Addressing ITís workforce woes

Apr 27 2012, 02:06 IST
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SummaryOver the past 15 years, the IT industry has come a long way, witnessing unprecedented ups and downs and yet remaining one of the sectors with hope.

NSDC could play key role in driving essential skill enhancement initiatives

Over the past 15 years, the IT industry has come a long way, witnessing unprecedented ups and downs and yet remaining one of the sectors with hope. Nasscom has predicted significant growth by 2020. To meet such large growth, India needs to develop its talent pool right at the universities.

With an about 25 lakh workforce, the Indian IT sector represents about 6% of the organised sector. Nasscom predicts the IT workforce will touch 30 million by 2020. Being heavily people-dependent, the biggest challenge for the industry will be to find the right quality engineers.

A recent national employability report states that only 20% of the engineering graduates from colleges are really employable in the IT industry. If a similar study was conducted 15 years back, the percentage of employable engineering graduates in the IT industry would have been much higher, as the industry was not as mature and expectations were comparatively low.

It is not surprising to see lower employability impacting admissions into engineering colleges. Reports indicate that there are no takers for engineering seats in many colleges. Further, over the past few years, engineering graduates from core domains like mechanical or electrical are reluctant to take IT precisely due to the same reason. In fact, many private colleges lack the intellectual infrastructure--broadband connectivity to access knowledge resources on the internet, libraries, and, most of all, a qualified and knowledgeable faculty.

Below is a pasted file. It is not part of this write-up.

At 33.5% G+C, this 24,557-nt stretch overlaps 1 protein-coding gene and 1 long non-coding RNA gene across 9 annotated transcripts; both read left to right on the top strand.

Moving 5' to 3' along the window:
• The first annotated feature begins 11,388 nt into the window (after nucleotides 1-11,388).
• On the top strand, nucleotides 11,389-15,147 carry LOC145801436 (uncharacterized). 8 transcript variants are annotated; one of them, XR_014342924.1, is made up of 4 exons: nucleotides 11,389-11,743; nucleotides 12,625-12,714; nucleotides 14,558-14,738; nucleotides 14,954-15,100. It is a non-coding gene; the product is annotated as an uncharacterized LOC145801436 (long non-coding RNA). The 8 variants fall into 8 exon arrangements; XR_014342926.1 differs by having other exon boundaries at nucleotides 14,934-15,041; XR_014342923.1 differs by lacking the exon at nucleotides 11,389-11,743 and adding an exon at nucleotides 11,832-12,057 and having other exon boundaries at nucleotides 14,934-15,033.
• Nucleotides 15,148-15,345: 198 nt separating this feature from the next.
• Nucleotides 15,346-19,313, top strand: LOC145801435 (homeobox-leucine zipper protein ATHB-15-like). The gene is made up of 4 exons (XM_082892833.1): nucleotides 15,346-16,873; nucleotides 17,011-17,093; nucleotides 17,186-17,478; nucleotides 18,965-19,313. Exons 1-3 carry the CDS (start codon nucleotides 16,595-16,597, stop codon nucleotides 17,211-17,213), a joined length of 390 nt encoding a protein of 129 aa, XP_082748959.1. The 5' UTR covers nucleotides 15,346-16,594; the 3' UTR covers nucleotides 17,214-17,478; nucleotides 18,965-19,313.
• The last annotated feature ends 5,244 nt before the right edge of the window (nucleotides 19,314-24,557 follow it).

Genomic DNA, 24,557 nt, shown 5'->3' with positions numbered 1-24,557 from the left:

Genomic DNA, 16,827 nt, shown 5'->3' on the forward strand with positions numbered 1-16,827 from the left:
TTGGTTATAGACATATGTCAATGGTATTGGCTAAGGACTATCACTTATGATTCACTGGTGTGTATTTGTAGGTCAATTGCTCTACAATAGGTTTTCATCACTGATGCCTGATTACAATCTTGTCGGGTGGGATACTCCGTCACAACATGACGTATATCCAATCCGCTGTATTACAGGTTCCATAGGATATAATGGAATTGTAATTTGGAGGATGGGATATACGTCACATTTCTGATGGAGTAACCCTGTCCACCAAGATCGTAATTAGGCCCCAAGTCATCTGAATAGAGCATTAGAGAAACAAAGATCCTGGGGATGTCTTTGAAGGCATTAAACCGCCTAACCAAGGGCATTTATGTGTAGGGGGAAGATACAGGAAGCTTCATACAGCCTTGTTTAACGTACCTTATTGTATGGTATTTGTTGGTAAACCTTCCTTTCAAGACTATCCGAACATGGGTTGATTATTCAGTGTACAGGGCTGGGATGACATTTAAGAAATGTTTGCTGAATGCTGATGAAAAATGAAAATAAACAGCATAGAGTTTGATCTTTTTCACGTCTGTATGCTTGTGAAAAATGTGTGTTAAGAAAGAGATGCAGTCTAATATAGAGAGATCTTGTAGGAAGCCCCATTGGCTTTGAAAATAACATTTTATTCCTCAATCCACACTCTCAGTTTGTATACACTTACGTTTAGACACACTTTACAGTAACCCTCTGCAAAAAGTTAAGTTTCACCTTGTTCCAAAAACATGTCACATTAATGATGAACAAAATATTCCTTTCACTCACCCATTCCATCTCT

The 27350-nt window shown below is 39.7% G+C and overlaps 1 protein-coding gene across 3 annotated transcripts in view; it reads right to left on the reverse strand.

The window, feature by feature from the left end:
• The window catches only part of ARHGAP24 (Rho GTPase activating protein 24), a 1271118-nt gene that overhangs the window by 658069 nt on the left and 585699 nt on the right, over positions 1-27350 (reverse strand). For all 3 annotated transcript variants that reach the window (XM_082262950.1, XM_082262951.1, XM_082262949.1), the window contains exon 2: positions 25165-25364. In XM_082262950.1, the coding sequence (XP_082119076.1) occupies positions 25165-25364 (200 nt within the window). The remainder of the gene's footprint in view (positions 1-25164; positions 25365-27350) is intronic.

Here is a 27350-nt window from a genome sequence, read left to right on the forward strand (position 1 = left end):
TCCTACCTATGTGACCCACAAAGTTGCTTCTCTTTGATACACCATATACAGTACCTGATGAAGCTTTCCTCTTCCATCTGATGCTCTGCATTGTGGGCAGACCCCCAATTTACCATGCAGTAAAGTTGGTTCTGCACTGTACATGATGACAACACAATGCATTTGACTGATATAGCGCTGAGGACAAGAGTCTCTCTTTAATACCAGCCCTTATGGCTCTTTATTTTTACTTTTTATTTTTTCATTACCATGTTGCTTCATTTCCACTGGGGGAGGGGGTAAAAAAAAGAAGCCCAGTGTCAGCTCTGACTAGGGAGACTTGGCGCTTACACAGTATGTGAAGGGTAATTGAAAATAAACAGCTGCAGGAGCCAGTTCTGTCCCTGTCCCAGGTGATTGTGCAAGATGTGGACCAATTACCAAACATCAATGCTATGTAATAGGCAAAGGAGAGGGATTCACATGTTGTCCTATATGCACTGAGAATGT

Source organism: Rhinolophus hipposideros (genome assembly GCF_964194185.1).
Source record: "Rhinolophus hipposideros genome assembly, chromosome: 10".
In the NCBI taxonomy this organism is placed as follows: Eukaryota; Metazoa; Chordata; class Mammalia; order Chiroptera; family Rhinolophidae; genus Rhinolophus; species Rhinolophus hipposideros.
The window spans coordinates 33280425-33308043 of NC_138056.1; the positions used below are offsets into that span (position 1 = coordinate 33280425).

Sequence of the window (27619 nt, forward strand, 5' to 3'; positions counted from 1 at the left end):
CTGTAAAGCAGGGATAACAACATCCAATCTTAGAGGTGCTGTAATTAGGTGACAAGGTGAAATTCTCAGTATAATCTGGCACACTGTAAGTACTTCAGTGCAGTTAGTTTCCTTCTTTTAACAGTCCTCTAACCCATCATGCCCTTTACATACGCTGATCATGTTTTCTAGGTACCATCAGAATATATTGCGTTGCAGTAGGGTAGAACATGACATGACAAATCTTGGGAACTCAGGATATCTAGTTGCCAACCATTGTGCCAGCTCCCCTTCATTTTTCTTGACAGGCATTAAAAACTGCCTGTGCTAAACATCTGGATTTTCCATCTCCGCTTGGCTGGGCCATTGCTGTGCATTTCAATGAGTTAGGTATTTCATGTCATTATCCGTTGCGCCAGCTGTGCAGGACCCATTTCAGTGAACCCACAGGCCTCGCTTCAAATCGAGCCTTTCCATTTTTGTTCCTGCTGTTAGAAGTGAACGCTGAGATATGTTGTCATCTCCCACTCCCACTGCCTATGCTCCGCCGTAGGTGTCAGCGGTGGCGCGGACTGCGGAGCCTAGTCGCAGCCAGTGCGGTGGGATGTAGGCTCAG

A recent news report suggests that there are about 3,000 engineering colleges in India. Over 10 lakh students are admitted into engineering colleges every year. Essentially, the problem of quantity is addressed, however the challenge in terms of quality of engineers remains. What could be done to improve the quality and skill of our engineers?

The Indian education system needs an environment that fosters active partnerships between industry and colleges/universities. In the advanced countries, research work is given high priority among the engineering colleges/universities. Research activities help the students to think out of the box and also are supported by the industry through grants.

As per the Dr Anil Kakodkar Committee report in 2011, India lags way behind China in terms of university research in engineering and technology. India produces 1,000 PhDs annually in technology and engineering, compared to 8,000-9,000 in the US and China. Why? Unlike India, both the US and China have large well-funded universities that encourage higher education.


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